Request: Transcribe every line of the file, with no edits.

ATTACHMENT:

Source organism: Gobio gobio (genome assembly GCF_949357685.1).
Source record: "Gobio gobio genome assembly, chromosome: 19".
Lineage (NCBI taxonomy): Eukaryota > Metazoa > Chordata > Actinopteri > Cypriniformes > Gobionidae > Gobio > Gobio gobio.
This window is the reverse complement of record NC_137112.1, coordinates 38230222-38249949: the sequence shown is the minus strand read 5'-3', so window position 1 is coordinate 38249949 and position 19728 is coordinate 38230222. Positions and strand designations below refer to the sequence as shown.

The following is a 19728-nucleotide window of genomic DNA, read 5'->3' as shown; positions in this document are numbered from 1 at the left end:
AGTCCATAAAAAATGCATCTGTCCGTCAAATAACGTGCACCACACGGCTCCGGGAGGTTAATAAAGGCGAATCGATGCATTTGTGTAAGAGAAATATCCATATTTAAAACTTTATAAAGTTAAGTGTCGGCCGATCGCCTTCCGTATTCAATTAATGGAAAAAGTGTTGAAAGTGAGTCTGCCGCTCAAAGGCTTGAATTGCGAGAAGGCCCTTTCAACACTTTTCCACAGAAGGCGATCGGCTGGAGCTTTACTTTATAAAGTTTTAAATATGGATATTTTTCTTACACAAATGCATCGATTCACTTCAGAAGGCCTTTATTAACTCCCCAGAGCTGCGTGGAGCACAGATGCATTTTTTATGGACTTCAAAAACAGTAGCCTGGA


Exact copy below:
Source organism: Gobio gobio (genome assembly GCF_949357685.1).
Source record: "Gobio gobio genome assembly, chromosome: 19".
Lineage (NCBI taxonomy): Eukaryota > Metazoa > Chordata > Actinopteri > Cypriniformes > Gobionidae > Gobio > Gobio gobio.
This window is the reverse complement of record NC_137112.1, coordinates 38230222-38249949: the sequence shown is the minus strand read 5'-3', so window position 1 is coordinate 38249949 and position 19728 is coordinate 38230222. Positions and strand designations below refer to the sequence as shown.

The following is a 19728-nucleotide window of genomic DNA, read 5'->3' as shown; positions in this document are numbered from 1 at the left end:
AGTCCATAAAAAATGCATCTGTCCGTCAAATAACGTGCACCACACGGCTCCGGGAGGTTAATAAAGGCGAATCGATGCATTTGTGTAAGAGAAATATCCATATTTAAAACTTTATAAAGTTAAGTGTCGGCCGATCGCCTTCCGTATTCAATTAATGGAAAAAGTGTTGAAAGTGAGTCTGCCGCTCAAAGGCTTGAATTGCGAGAAGGCCCTTTCAACACTTTTCCACAGAAGGCGATCGGCTGGAGCTTTACTTTATAAAGTTTTAAATATGGATATTTTTCTTACACAAATGCATCGATTCACTTCAGAAGGCCTTTATTAACTCCCCAGAGCTGCGTGGAGCACAGATGCATTTTTTATGGACTTCAAAAACAGTAGCCTGGA